• The Best-Selling Car the Year You Graduated High School, from 1978 to Today

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    Wed, 24 Apr 2019 17:24:00 -0400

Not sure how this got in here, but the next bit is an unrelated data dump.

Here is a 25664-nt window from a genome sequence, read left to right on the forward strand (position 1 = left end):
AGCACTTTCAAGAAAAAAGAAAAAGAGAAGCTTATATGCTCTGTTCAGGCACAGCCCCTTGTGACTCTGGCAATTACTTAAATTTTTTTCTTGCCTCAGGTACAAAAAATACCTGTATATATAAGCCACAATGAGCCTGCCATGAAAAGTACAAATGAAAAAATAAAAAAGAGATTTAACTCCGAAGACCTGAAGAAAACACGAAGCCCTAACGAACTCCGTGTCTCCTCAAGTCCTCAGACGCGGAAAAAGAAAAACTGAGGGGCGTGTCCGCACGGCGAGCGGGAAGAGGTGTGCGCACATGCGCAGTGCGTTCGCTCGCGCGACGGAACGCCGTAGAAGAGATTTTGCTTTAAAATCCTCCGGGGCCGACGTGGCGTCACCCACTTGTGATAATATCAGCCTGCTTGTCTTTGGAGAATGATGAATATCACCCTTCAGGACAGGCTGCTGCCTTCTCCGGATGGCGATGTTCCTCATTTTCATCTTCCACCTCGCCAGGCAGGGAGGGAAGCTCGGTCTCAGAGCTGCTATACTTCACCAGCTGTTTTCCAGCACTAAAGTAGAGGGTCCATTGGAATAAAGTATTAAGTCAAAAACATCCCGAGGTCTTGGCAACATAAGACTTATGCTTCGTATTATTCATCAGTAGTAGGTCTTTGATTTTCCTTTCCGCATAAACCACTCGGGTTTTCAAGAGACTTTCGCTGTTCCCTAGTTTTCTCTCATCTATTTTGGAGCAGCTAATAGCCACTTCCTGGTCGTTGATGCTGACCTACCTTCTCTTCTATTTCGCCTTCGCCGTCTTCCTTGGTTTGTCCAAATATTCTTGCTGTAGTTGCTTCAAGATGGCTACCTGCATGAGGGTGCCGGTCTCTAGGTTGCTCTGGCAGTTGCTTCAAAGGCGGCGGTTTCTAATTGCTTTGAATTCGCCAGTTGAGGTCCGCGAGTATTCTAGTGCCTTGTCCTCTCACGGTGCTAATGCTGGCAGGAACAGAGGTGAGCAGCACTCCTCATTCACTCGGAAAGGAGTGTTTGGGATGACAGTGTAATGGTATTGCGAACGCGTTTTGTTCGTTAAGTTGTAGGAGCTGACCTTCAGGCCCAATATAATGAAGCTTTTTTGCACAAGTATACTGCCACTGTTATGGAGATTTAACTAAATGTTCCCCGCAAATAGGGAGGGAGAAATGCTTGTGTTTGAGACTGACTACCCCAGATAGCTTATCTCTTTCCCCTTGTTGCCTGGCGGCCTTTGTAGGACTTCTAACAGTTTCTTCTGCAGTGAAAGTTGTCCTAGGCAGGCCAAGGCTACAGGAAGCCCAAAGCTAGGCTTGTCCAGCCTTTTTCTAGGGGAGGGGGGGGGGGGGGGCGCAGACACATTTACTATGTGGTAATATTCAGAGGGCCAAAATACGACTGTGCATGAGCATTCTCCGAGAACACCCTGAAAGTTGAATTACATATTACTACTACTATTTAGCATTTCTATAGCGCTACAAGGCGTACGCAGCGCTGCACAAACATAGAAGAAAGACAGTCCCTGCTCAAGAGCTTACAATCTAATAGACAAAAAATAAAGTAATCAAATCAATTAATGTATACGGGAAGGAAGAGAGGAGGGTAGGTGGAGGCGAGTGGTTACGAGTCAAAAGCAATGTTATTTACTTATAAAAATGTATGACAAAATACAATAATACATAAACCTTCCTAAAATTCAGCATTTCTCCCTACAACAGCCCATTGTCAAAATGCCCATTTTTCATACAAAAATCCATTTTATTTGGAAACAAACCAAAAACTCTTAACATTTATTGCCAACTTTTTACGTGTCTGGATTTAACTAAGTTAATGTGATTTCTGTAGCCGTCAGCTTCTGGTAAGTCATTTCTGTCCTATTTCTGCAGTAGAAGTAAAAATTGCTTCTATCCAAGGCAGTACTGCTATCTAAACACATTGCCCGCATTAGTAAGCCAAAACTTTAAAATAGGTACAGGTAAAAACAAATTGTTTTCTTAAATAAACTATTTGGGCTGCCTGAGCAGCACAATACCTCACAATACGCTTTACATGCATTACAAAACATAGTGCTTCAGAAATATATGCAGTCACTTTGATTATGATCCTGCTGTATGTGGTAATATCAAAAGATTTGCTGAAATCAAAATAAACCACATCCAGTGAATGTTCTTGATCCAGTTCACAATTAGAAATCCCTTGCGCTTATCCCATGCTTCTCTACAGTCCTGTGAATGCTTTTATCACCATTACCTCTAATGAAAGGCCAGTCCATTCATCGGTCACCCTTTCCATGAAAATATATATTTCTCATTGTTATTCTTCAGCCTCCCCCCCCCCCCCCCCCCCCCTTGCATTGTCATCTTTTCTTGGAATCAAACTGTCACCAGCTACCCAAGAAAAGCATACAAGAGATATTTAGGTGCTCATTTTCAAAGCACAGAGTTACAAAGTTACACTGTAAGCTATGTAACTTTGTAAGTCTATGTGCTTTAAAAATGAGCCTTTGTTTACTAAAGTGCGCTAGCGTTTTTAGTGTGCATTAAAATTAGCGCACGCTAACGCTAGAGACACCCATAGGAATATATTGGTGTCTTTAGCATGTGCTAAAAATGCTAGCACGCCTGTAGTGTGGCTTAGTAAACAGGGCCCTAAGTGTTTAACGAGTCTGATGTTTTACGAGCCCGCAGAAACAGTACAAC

• Border Militias Use Facebook Live to Turn Immigrant Confrontations Into ‘Reality TV’ news